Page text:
The Death of the Packing Slip

By December 10, 2013 October 15th, 2019 Articles of Interest

Internet Retailers are Eliminating Packing Slips from Orders

Are we witnessing the slow death of the packing slip?  Once a standard in an e-commerce order, more and more Internet retailers are eliminating this step of the fulfillment process and not including a packing slip inside the box of an order.


The packing slip, also called a packing list or an invoice, has traditionally accompanied an Internet order, either inside the package itself or in a pouch on the outside of the package.  At its origin, the packing slip served multiple purposes.  First, retailers used the packing slip to confirm with the consumer what was ordered and what should be in the box.  It also conveyed important information regarding returns, contacts and help numbers. Packing slips also sometimes served as an invoice, providing payment data to the e-commerce customer.

From an operations standpoint, the e-commerce fulfillment center used the packing slip as a ‘pick ticket.’  This guided the order picker to the items in the order. It also included address information so the warehouse could process and apply a shipping label. Rather than throwing it away when done preparing the order, they simply folded it up and included it in the package.  In essence, it served as a work order for the warehouse picker.

Modern Fulfillment Process Eliminates the Need

With improved technology from Warehouse Management Systems, the modern, e-commerce fulfillment provider no longer needs a paper work order.  Fulfillment centers work off handheld computers or scanners and often use voice or light activated picking techniques. The scanner tells the order picker where to go in the warehouse, what to pick and where to send it, totally eliminating the need for a paper work order.  Therefore, for most high-volume e-fulfillment centers, a packing slip no longer serves any operational purpose and is simply a cost burden.

What about telling the e-commerce customer what is in the box, providing contact information and/or invoice information?  Current e-commerce retailing best practices involve significantly more customer communication than in the past.  Most e-commerce orders are followed immediately by a confirmation e-mail that provides complete invoice information.  Once the order has been processed by the fulfillment center and shipped, that order confirmation e-mail is then followed-up by a shipping confirmation e-mail. This provides the customers with information on what is in the box and shippment tracking.  It also often provides product instructions, contact information and return instructions.  Finally, we are seeing more and more Internet retailers send an e-mail after delivery, confirming the customer’s experience and once again, providing information on the order and return options.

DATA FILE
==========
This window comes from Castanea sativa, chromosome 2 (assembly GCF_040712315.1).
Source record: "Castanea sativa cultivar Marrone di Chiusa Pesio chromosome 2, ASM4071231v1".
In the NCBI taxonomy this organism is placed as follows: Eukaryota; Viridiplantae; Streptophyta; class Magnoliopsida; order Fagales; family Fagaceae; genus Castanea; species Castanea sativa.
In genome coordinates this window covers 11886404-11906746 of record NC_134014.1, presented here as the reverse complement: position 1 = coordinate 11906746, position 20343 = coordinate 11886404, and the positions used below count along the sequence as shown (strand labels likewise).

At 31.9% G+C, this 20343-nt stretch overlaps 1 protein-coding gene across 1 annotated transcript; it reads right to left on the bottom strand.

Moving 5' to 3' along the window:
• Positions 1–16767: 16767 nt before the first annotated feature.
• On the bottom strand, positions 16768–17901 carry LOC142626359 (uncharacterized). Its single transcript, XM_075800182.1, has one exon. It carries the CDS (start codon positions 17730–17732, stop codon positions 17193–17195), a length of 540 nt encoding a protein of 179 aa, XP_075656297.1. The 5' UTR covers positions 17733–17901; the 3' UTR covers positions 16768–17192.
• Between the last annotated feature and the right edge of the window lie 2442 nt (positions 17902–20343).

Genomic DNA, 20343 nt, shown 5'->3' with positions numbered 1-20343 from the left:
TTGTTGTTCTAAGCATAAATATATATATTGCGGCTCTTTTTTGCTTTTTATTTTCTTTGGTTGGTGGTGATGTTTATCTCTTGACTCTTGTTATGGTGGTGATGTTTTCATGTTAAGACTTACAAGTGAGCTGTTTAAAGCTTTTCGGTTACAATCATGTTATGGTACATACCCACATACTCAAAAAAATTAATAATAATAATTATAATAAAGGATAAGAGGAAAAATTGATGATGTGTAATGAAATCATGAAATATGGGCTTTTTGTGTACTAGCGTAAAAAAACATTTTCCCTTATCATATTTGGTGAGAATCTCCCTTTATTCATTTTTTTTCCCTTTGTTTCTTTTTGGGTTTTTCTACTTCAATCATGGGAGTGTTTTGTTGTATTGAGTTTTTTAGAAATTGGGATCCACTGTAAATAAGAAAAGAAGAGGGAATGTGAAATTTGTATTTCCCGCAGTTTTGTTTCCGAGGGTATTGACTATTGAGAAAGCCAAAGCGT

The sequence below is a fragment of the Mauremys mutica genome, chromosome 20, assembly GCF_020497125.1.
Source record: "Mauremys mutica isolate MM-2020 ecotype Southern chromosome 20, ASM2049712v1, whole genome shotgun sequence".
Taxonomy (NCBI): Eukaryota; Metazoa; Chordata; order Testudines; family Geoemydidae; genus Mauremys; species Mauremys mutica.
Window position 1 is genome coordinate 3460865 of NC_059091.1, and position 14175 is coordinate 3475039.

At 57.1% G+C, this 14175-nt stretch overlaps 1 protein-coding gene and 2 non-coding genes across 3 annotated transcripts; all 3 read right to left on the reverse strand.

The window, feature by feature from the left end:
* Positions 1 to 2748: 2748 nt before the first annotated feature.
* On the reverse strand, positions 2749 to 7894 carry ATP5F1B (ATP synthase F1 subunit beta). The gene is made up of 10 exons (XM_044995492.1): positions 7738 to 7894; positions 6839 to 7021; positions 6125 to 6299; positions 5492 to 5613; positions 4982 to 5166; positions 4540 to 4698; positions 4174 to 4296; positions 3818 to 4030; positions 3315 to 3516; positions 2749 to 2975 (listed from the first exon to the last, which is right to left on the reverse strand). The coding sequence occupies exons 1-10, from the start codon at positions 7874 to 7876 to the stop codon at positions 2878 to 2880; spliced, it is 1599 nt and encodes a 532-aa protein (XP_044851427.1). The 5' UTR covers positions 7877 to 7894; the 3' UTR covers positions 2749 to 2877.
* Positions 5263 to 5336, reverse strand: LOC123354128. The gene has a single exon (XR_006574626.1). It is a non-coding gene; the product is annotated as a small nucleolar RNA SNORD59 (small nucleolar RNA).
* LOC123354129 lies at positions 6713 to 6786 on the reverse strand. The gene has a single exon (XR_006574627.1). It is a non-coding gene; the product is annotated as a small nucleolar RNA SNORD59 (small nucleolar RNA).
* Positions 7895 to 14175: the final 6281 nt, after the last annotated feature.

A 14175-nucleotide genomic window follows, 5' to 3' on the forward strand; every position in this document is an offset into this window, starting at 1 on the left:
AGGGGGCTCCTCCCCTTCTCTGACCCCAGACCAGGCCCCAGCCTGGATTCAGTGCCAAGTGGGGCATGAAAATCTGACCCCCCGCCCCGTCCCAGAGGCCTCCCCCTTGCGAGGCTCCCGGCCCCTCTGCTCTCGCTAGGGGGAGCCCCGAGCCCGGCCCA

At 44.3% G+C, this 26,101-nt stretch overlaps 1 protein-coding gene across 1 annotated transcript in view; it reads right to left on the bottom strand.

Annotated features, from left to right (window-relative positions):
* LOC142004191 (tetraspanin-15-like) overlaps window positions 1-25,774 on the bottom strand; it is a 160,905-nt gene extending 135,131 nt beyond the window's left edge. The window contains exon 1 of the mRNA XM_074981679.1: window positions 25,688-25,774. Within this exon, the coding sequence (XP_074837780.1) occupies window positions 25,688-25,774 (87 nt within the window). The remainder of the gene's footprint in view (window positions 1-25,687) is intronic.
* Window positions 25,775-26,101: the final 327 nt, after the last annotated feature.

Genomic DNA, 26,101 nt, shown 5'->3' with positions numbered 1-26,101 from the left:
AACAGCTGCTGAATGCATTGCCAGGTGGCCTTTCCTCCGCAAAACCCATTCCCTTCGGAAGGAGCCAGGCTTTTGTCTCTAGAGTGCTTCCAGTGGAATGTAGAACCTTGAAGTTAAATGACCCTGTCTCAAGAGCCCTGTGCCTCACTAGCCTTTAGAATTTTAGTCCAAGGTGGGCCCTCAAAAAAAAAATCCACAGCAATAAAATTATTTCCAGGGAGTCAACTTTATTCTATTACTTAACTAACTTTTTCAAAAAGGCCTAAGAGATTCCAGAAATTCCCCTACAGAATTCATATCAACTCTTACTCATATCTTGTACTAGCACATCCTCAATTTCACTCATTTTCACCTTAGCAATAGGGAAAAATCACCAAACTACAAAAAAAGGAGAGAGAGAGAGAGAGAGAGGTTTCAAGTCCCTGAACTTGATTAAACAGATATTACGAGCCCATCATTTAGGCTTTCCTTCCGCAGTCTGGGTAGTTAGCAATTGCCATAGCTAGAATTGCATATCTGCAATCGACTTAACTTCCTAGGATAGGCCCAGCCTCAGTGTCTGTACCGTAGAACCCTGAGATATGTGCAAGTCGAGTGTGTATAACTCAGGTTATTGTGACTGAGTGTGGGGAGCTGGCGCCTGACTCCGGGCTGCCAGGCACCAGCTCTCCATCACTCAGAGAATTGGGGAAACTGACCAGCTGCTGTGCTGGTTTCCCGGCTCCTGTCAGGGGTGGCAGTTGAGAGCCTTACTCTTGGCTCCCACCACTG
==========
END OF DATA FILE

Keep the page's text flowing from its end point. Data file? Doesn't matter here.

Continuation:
Pros and Cons

With the opportunity for paperless communication through direct customer e-mails, high volume e-commerce sites are increasingly skipping the packing slip.  In fact, if you have ordered from Amazon lately, you more than likely get a box with just exactly what you ordered and no piece of paper that you will throw away.  From Amazon’s point of view, it is very logical.  Besides the obvious cost savings of eliminating paper and ink, it is environmentally conscious and further, any information on the packing slip is redundant to what has already been communicated to the customer via e-mail or their online account.

Some e-commerce clients are taking the opportunity to replace the packing slip with better developed marketing collateral. Packing slips are typically very limited in terms of what you can put on them, and they are also very limited in terms of marketing aesthetics – typically just a black and white piece of paper folded with very limited images. It is not surprising that many Internet retailers are taking the opportunity to include a well developed marketing piece as an insert instead of the packing slip. Collateral items such as coupons, customer announcements and product information can be prepared by graphics designers, printed in bulk and slipped into the package as a replacement of the packing slip. This provides the retailers with yet another ‘touch’ of the consumer. Further, by trading it with the packing slip, it does not increase the clutter in the box with more paper.

Of course, as with most change, there are consumers that still prefer to have a tangible list of what they ordered included in the shipment. There are also certain retailers who include return labels/postage with their shipment. While this information can also be generated on-line, many e-retailers still like to include this as part of the shopping experience.

As with anything, time brings change.  It will be a slow death, as more and more e-commerce sites and fulfillment centers develop the technology to replace the packing slip, but eventually it will die.  This Holiday Season, maybe you should keep a collection of the packing slips you get to save for prosperity….or just throw them away as usual and embrace the change!

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